To anyone planning a visit to Japan, please note: YOU WILL BE TREATED AS A POTENTIAL TERRORIST WHEN YOU ARRIVE. As many foreign residents in Japan are already painfully aware, a new law that takes effect November 20, 2007 will require non-Japanese people entering the country to be fingerprinted and photographed in the name of fighting terrorism.
Over the past few days, Ministry of Justice officials at airports across Japan have been staging promotional events and showing off the new hardware that will be used to collect the fingerprints and scan the faces of the estimated 5 to 6 million
foreigners potential terrorists that enter the country each year. The devices, which proudly bear the NEC logo, consist of a monitor, two fingerprint readers (one for each hand) and a camera that captures mugshots. The devices are being installed at immigration counters nationwide so that you can be fingerprinted and photographed while immigration officials ask you the usual questions about the purpose of your visit and your intended length of stay. Your biometric data will then be stored for an extended period of time in a database, which law enforcement officials will somehow use to thwart terrorist attacks.
Under the law, called the Immigration Control and Refugee Recognition Act, all non-Japanese citizens -- except for state guests, visitors using diplomatic or official passports, people under the age of 16, and special status permanent residents (such as Korean nationals who grew up in Japan) -- are to be treated as potential terror threats and must be fingerprinted and photographed when they enter the country.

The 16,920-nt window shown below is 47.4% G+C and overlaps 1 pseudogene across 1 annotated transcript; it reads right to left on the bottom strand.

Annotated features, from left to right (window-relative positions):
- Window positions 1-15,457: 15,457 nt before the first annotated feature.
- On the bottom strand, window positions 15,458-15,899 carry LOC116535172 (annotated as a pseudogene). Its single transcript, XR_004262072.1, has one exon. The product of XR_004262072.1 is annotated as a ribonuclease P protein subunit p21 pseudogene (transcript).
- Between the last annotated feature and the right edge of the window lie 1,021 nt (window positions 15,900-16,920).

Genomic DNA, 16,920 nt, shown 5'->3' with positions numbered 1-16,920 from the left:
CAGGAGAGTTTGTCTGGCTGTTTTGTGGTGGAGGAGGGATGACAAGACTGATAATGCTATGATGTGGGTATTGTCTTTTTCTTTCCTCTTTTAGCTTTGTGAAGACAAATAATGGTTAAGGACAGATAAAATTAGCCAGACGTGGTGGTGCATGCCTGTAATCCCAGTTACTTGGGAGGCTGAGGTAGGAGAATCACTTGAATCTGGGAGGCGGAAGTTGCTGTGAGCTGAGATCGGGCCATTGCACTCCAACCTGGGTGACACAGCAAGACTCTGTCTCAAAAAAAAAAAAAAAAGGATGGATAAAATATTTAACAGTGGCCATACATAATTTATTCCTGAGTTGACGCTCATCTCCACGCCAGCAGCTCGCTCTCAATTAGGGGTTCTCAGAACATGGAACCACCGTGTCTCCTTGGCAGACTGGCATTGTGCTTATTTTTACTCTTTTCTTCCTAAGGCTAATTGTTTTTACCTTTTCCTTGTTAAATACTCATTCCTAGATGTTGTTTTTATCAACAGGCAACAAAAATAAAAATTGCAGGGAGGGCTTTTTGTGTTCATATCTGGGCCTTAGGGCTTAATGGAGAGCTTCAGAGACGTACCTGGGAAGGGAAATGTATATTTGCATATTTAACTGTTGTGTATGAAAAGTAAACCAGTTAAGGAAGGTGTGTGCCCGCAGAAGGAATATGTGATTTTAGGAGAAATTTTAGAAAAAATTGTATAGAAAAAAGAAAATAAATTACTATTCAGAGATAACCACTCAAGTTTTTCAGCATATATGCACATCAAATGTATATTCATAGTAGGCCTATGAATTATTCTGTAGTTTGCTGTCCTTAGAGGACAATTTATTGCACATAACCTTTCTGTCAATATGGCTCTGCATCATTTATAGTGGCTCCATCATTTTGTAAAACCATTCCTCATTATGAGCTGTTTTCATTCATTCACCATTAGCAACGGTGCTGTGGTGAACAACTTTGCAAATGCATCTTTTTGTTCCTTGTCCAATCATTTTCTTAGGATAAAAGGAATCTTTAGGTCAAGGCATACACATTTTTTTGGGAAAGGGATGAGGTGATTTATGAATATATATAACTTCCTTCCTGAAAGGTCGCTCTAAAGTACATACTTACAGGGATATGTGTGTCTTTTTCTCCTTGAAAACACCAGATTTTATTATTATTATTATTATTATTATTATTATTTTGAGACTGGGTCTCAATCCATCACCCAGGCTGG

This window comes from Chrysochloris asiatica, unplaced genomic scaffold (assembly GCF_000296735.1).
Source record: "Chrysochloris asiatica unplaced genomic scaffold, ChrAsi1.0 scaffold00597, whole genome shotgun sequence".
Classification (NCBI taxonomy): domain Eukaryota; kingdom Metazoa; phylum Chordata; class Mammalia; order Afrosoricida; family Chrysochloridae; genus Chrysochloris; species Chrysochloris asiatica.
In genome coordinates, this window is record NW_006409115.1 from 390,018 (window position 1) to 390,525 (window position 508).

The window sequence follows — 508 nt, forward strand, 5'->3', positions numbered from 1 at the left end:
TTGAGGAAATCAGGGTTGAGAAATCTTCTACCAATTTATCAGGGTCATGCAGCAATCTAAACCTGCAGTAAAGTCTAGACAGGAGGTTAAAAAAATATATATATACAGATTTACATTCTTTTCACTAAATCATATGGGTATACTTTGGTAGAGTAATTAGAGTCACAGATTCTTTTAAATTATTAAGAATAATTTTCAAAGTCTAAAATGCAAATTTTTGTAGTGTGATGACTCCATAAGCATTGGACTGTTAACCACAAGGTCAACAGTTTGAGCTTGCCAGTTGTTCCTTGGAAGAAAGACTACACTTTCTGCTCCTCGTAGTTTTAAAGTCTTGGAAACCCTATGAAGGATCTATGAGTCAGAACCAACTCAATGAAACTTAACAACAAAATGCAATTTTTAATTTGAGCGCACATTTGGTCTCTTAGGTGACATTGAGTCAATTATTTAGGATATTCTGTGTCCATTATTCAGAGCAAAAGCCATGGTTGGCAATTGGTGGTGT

The new law makes Japan the world's second nation to fingerprint and photograph its foreign visitors. The United States was first.
Japanese lawmakers, who passed the law with little public debate, conveniently overlooked the fact that Japanese people -- not foreigners -- are the ones with a proven history of committing terrorism in Japan. Japanese citizens have been responsible for every terrorist incident in modern Japanese history (i.e. the Aum Shinrikyo gassing of the Tokyo subways in 1995). The fact that foreigners have no record of committing terrorism in Japan calls the government's true motives into question.
At the very least, if lawmakers truly believe that blanket fingerprinting and face-scanning is the way to prevent terrorism, then why not require all people in Japan -- citizens and non-citizens alike -- to keep their fingerprints and other biometric data on file? Without a doubt, NEC and other companies that develop biometric system hardware and software would be more than willing to supply the government with the equipment they need for the job.
Regardless, for now at least, the xenophobic government seems content with invading the privacy of millions of law-abiding foreigners who live, do business, visit and study in Japan each year.
Thanks a lot, Japan.